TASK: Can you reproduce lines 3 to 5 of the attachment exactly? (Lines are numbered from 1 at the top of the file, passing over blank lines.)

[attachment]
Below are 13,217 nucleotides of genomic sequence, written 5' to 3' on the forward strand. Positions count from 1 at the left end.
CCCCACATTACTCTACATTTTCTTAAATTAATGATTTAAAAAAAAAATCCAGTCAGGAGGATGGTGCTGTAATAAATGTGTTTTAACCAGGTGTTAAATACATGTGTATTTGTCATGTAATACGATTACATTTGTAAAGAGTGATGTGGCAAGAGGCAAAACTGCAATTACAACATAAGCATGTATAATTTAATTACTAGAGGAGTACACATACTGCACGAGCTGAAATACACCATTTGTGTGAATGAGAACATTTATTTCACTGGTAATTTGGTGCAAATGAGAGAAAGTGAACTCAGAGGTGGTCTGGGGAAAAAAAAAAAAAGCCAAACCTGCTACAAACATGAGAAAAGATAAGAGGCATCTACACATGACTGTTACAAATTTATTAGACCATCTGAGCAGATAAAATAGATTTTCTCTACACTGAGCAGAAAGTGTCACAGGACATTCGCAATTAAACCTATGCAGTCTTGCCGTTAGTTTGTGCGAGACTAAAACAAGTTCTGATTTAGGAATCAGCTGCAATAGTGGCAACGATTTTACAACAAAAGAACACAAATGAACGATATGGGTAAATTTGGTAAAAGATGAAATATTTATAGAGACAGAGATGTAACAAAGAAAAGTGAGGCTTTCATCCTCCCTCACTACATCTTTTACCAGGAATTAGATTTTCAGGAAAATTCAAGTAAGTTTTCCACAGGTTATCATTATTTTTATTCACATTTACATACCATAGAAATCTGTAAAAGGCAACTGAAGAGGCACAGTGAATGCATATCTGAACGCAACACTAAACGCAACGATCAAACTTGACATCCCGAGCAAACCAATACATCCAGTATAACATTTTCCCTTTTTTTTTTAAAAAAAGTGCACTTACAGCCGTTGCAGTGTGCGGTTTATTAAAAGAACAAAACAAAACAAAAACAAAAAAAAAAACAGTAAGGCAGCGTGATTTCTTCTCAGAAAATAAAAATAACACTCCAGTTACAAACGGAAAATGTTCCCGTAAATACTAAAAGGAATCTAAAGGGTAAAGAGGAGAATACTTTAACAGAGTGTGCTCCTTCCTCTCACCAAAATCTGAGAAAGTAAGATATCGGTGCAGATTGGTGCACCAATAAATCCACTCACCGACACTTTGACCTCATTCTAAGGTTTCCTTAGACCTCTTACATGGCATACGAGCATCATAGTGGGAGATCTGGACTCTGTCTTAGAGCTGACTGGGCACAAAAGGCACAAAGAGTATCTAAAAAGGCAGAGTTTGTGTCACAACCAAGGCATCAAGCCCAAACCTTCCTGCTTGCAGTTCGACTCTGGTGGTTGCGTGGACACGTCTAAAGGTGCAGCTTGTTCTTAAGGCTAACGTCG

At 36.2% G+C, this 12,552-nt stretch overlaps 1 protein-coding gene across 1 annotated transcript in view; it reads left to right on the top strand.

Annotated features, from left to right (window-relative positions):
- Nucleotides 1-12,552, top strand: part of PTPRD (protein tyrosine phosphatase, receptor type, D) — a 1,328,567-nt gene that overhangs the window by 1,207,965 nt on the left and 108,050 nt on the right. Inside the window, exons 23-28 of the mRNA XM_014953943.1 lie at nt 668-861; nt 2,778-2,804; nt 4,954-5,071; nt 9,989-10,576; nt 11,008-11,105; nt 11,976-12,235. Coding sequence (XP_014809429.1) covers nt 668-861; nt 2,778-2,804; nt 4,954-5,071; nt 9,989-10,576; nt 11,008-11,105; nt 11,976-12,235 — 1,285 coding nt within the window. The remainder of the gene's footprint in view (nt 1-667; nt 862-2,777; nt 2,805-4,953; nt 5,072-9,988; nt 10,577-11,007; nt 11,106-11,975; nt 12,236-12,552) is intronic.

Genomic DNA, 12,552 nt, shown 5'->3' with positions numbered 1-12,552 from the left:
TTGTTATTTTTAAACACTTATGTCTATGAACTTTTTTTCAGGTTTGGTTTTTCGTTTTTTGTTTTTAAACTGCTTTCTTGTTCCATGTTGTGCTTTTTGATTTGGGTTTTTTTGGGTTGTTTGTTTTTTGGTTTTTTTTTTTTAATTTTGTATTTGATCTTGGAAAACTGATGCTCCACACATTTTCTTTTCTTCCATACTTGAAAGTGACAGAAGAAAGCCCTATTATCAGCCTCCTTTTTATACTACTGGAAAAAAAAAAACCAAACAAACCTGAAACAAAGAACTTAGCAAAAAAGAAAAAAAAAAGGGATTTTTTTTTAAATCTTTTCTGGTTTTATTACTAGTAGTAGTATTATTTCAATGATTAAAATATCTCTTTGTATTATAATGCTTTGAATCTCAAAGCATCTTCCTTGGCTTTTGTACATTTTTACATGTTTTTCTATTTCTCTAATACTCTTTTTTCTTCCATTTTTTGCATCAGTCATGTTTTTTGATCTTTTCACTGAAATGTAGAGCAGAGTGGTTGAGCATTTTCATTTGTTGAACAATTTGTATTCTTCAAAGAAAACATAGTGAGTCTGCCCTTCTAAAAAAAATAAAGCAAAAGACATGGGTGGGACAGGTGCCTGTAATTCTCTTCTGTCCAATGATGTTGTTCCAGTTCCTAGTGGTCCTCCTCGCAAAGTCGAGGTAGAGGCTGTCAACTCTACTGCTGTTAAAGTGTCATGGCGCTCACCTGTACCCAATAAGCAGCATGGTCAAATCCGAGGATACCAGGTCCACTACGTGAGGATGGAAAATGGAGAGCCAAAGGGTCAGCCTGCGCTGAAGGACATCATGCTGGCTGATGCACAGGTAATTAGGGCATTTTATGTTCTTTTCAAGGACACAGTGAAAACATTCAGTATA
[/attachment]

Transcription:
At 36.2% G+C, this 12,552-nt stretch overlaps 1 protein-coding gene across 1 annotated transcript in view; it reads left to right on the top strand.

Annotated features, from left to right (window-relative positions):
- Nucleotides 1-12,552, top strand: part of PTPRD (protein tyrosine phosphatase, receptor type, D) — a 1,328,567-nt gene that overhangs the window by 1,207,965 nt on the left and 108,050 nt on the right. Inside the window, exons 23-28 of the mRNA XM_014953943.1 lie at nt 668-861; nt 2,778-2,804; nt 4,954-5,071; nt 9,989-10,576; nt 11,008-11,105; nt 11,976-12,235. Coding sequence (XP_014809429.1) covers nt 668-861; nt 2,778-2,804; nt 4,954-5,071; nt 9,989-10,576; nt 11,008-11,105; nt 11,976-12,235 — 1,285 coding nt within the window. The remainder of the gene's footprint in view (nt 1-667; nt 862-2,777; nt 2,805-4,953; nt 5,072-9,988; nt 10,577-11,007; nt 11,106-11,975; nt 12,236-12,552) is intronic.